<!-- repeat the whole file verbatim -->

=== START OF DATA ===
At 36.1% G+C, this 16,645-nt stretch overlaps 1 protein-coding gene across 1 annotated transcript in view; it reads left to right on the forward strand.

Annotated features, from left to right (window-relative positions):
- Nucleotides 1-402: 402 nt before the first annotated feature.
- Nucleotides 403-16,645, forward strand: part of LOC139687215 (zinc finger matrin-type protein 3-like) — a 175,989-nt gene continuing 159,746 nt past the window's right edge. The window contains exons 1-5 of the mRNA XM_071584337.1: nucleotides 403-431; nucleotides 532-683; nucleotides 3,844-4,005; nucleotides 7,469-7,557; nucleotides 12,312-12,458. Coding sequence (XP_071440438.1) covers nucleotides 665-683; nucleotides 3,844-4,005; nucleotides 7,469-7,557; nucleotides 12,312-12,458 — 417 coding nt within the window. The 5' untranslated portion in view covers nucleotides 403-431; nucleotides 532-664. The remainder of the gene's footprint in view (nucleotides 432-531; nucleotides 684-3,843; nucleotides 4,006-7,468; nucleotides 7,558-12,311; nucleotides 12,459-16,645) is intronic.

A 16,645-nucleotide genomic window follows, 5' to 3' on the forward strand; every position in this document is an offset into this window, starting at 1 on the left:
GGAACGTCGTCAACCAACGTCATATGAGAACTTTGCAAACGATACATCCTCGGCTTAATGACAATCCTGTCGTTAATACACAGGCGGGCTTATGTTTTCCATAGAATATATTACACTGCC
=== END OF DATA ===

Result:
At 36.1% G+C, this 16,645-nt stretch overlaps 1 protein-coding gene across 1 annotated transcript in view; it reads left to right on the forward strand.

Annotated features, from left to right (window-relative positions):
- Nucleotides 1-402: 402 nt before the first annotated feature.
- Nucleotides 403-16,645, forward strand: part of LOC139687215 (zinc finger matrin-type protein 3-like) — a 175,989-nt gene continuing 159,746 nt past the window's right edge. The window contains exons 1-5 of the mRNA XM_071584337.1: nucleotides 403-431; nucleotides 532-683; nucleotides 3,844-4,005; nucleotides 7,469-7,557; nucleotides 12,312-12,458. Coding sequence (XP_071440438.1) covers nucleotides 665-683; nucleotides 3,844-4,005; nucleotides 7,469-7,557; nucleotides 12,312-12,458 — 417 coding nt within the window. The 5' untranslated portion in view covers nucleotides 403-431; nucleotides 532-664. The remainder of the gene's footprint in view (nucleotides 432-531; nucleotides 684-3,843; nucleotides 4,006-7,468; nucleotides 7,558-12,311; nucleotides 12,459-16,645) is intronic.

A 16,645-nucleotide genomic window follows, 5' to 3' on the forward strand; every position in this document is an offset into this window, starting at 1 on the left:
GGAACGTCGTCAACCAACGTCATATGAGAACTTTGCAAACGATACATCCTCGGCTTAATGACAATCCTGTCGTTAATACACAGGCGGGCTTATGTTTTCCATAGAATATATTACACTGCC